San Bernardino’s rich history stems back to the 19th century when Spanish missionaries first settled in the region. Some 200 years later, the city is a thriving entity, boasting a population of more than 222,000. Art and culture also factor into the diverse spectrum of the city. So much so that moving into 2024, residents and visitors can expect some colorful surprises from the City of San Bernardino Parks, Recreation, and Community Services.

“We’d love for people to know that while we do a lot of fun stuff here, there is also ‘meaning’ behind it,” says April Flores-Cooper, Executive Assistant to the Director of the city’s parks and recreation division. “It’s not about just throwing a party or retreat. It’s about getting folks to come together and celebrate each other’s traditions, and values, and be able to be safe doing it.” 

Recently, the City of San Bernardino Parks, Recreation and Community Services received a grant from the Inland Empire Community Foundation and the California Creative Corps Fund, which offers grants to local, regional, and statewide organizations in 58 counties for unemployed and underemployed artists. The grants allow artists to create public awareness messages and projects in support of civic engagement and community participation.

The funds will be directed for a San Bernardino Parks beautification and cultural infusion endeavor that is divided into two parts, the first of which is to be centered around the creation of murals. 

“We’re looking to add murals to several older buildings,” says Flores-Cooper. “A lot of folks are like, ‘I didn’t even realize that was a community center here.’ So, many people thought the Enconto Community Center would be a great place to have a mural; a place that has voter registration and other history. The mural would highlight that part of San Bernardino’s history and civic participation.”

Another mural is slated for the Rudy C. Hernandez Community Center near downtown San Bernadino. “We’d like to also tie that mural into San Bernardino’s history to make it more appealing and a talking piece,” Flores-Cooper adds, “so people walk away knowing more about what it means.” 

One unique aspect of that project is the inclusion of a QR code, which people can scan on their devices, and which would take visitors to a website featuring additional information about the artist, the messaging behind the project, and the mural in general. 

The second part of the grant funding is earmarked for cultural infusion. Last year’s inaugural San Bernadino Festival was well received at Seccombe Lake Park, and another festival is slated for 2024 at Lytle Creek Park. 

“We hope to recruit local culture bearers and artists so we can offer visual performance, dance, bird song, or anything relative to an individual’s culture while also sharing the background behind it,” Flores-Cooper noted, pointing out that when the city was preparing the grant, leaders had already identified 27 seven unique dance and cultural performances.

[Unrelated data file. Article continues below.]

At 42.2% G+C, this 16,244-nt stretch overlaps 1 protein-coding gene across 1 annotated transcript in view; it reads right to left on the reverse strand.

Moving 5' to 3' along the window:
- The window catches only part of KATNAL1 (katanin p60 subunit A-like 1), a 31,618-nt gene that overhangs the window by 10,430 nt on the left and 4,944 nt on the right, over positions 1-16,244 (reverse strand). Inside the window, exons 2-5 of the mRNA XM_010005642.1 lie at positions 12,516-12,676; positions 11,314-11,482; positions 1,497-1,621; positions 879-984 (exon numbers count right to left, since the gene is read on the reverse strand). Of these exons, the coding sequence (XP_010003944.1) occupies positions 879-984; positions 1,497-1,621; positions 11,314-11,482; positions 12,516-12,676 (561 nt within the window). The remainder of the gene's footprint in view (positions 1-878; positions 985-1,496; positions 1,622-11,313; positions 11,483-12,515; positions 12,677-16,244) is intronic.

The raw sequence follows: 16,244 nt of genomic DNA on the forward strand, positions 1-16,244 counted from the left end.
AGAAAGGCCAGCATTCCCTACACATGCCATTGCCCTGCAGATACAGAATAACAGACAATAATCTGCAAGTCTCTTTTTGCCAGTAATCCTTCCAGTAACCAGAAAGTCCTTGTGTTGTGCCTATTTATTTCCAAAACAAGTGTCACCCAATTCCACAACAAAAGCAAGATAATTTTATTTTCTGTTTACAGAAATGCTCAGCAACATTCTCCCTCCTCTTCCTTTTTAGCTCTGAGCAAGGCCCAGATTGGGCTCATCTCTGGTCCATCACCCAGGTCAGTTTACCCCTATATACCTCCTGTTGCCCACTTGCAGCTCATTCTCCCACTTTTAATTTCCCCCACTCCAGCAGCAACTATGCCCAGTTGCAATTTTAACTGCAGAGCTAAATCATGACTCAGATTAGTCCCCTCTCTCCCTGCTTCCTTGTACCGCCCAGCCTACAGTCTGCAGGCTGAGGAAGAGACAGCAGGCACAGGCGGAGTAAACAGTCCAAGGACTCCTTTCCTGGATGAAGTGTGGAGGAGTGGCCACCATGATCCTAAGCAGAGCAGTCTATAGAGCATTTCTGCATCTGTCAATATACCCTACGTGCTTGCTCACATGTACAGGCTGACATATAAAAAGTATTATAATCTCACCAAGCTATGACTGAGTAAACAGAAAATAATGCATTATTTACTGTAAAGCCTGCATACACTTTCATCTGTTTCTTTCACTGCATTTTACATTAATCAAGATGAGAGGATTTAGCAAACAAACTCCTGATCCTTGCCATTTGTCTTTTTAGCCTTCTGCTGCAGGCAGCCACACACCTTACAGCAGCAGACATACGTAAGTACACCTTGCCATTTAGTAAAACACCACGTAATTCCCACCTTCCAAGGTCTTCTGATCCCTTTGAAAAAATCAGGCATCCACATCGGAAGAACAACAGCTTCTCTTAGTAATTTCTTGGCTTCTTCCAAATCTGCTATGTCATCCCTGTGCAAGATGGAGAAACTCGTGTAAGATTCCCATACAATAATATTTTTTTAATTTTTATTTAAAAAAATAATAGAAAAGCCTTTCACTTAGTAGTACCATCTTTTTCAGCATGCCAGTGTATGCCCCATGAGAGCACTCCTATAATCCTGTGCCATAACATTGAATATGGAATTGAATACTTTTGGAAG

“We’re hoping to provide a healthy stipend for these folks who come out for this and pay the performers and culture bearers to share their craft with the public,” she added. “We want to continue building relationships and hire artists for additional events as we move forward.”

A main draw in last year’s free festival was the Artist’s Village, which featured artists hosting workshops. 

In the meantime, the city remains steadfast in offering locals and visitors a deep dive into its history and culture. One of the city’s guiding principles is to envision, “a world-class city which capitalizes on its location, the diversity of its people and its economy to create a broad range of choices for its residents in how they live, work, and play.”

“I think for a long time, the City of San Bernardino has been shed in a bad light,” Flores-Cooper notes. “Many residents come out and enjoy these community events. We want them to be proud of their community once again. We have so much rich history—from where we all started to the movie stars who used to come out here. We want people to feel proud again and have this place be a vibrant art and cultural hub.”


Learn more about the City of San Bernardino Parks, Recreation, and Community Services here.

This story originally appeared in the Press Enterprise October 2023

Learn more about the good work we’re doing at IECF through the power of philanthropy. Subscribe to our free monthly eNewsletter, Philanthropy Matters.

  • This field is for validation purposes and should be left unchanged.



Skip to content